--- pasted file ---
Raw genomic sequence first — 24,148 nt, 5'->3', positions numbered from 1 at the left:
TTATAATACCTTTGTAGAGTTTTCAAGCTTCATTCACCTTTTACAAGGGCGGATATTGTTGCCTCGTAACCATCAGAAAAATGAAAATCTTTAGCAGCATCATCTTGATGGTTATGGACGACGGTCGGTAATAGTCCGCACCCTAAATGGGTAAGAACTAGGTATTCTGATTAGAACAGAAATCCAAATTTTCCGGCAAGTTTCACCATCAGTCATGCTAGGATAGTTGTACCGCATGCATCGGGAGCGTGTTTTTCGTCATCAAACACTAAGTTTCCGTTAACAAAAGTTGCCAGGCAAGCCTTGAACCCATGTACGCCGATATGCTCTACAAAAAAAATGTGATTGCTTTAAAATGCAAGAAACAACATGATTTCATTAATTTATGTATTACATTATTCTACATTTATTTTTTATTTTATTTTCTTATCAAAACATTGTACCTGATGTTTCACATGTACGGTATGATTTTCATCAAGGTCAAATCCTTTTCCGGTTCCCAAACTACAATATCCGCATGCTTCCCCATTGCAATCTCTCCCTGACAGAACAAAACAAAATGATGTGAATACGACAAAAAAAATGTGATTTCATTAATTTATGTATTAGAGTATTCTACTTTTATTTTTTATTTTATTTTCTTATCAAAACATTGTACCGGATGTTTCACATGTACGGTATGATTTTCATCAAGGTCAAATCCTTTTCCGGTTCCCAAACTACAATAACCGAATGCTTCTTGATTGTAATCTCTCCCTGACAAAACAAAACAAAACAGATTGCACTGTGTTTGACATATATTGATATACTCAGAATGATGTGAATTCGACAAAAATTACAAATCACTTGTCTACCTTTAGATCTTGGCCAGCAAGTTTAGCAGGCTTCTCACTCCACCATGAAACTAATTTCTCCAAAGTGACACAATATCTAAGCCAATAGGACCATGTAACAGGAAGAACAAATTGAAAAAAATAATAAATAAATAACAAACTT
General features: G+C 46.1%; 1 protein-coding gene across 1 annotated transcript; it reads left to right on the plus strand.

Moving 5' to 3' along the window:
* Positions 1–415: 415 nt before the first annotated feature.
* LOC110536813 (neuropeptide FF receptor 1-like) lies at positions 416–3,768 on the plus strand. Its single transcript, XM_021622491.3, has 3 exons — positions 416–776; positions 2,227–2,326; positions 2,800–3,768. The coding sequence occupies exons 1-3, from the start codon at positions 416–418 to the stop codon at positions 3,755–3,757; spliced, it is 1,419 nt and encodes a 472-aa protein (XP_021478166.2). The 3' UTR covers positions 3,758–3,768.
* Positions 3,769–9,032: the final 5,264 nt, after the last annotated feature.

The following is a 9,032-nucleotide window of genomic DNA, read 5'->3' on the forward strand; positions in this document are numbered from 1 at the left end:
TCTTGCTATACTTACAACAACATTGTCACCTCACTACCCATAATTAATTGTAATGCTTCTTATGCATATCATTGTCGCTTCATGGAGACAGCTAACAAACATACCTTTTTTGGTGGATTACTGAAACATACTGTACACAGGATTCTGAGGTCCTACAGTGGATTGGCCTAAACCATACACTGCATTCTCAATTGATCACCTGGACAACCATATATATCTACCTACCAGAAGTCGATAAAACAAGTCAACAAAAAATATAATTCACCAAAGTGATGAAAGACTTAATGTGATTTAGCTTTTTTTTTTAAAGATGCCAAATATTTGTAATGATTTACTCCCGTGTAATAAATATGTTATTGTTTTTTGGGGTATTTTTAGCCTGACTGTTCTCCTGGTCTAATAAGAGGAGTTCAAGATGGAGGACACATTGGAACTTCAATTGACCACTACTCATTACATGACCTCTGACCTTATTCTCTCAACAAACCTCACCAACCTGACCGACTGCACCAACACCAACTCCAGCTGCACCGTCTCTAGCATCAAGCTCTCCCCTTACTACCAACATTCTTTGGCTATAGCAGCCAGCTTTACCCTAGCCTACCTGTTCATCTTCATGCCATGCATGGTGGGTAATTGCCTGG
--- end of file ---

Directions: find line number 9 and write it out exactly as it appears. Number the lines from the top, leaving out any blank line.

TCTTGCTATACTTACAACAACATTGTCACCTCACTACCCATAATTAATTGTAATGCTTCTTATGCATATCATTGTCGCTTCATGGAGACAGCTAACAAACATACCTTTTTTGGTGGATTACTGAAACATACTGTACACAGGATTCTGAGGTCCTACAGTGGATTGGCCTAAACCATACACTGCATTCTCAATTGATCACCTGGACAACCATATATATCTACCTACCAGAAGTCGATAAAACAAGTCAACAAAAAATATAATTCACCAAAGTGATGAAAGACTTAATGTGATTTAGCTTTTTTTTTTAAAGATGCCAAATATTTGTAATGATTTACTCCCGTGTAATAAATATGTTATTGTTTTTTGGGGTATTTTTAGCCTGACTGTTCTCCTGGTCTAATAAGAGGAGTTCAAGATGGAGGACACATTGGAACTTCAATTGACCACTACTCATTACATGACCTCTGACCTTATTCTCTCAACAAACCTCACCAACCTGACCGACTGCACCAACACCAACTCCAGCTGCACCGTCTCTAGCATCAAGCTCTCCCCTTACTACCAACATTCTTTGGCTATAGCAGCCAGCTTTACCCTAGCCTACCTGTTCATCTTCATGCCATGCATGGTGGGTAATTGCCTGG